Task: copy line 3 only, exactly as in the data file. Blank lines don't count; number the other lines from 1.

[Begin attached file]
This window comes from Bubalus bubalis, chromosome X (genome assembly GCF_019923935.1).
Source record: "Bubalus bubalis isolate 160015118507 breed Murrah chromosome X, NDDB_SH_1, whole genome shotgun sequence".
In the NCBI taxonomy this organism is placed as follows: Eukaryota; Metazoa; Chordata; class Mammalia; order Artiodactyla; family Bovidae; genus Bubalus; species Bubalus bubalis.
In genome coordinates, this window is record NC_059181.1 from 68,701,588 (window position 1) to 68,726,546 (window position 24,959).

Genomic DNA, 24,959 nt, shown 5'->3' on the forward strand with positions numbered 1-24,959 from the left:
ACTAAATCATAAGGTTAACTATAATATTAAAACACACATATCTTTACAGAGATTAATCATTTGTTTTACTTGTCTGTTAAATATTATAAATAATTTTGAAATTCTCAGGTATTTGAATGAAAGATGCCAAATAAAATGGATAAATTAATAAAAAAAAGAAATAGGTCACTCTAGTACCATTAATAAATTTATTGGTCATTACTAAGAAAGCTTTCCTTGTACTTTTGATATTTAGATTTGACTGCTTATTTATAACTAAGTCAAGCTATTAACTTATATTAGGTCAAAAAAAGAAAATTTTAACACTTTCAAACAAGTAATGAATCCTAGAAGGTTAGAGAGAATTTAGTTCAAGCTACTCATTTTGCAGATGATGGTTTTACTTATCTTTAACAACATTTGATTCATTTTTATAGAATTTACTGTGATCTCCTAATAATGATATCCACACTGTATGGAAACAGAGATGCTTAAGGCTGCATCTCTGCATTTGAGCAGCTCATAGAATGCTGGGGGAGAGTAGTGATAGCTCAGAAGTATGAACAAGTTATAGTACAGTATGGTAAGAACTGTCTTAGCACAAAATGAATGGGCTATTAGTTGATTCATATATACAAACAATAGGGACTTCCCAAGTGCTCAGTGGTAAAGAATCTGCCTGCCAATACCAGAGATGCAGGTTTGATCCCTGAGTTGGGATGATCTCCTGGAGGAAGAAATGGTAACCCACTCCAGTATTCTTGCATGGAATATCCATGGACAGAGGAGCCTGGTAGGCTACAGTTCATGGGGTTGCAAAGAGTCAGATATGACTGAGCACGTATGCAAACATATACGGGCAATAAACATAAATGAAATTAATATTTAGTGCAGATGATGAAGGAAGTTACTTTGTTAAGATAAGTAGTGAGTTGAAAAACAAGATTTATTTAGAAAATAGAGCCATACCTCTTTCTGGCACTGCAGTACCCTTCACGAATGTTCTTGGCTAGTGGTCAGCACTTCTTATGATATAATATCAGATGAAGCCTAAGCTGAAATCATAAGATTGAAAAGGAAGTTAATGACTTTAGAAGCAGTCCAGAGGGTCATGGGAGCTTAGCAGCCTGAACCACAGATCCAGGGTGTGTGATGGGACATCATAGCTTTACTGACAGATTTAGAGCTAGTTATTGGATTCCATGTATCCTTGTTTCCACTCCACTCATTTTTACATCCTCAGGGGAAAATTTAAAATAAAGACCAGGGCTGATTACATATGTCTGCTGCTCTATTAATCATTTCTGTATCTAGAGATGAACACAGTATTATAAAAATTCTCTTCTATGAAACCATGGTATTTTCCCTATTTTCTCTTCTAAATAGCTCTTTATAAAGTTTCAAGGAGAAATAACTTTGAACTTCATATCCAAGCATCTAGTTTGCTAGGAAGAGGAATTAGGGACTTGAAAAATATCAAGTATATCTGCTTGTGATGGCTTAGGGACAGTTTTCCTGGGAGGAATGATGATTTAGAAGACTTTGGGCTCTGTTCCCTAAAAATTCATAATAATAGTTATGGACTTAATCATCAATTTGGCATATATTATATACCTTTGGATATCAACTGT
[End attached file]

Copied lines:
In the NCBI taxonomy this organism is placed as follows: Eukaryota; Metazoa; Chordata; class Mammalia; order Artiodactyla; family Bovidae; genus Bubalus; species Bubalus bubalis.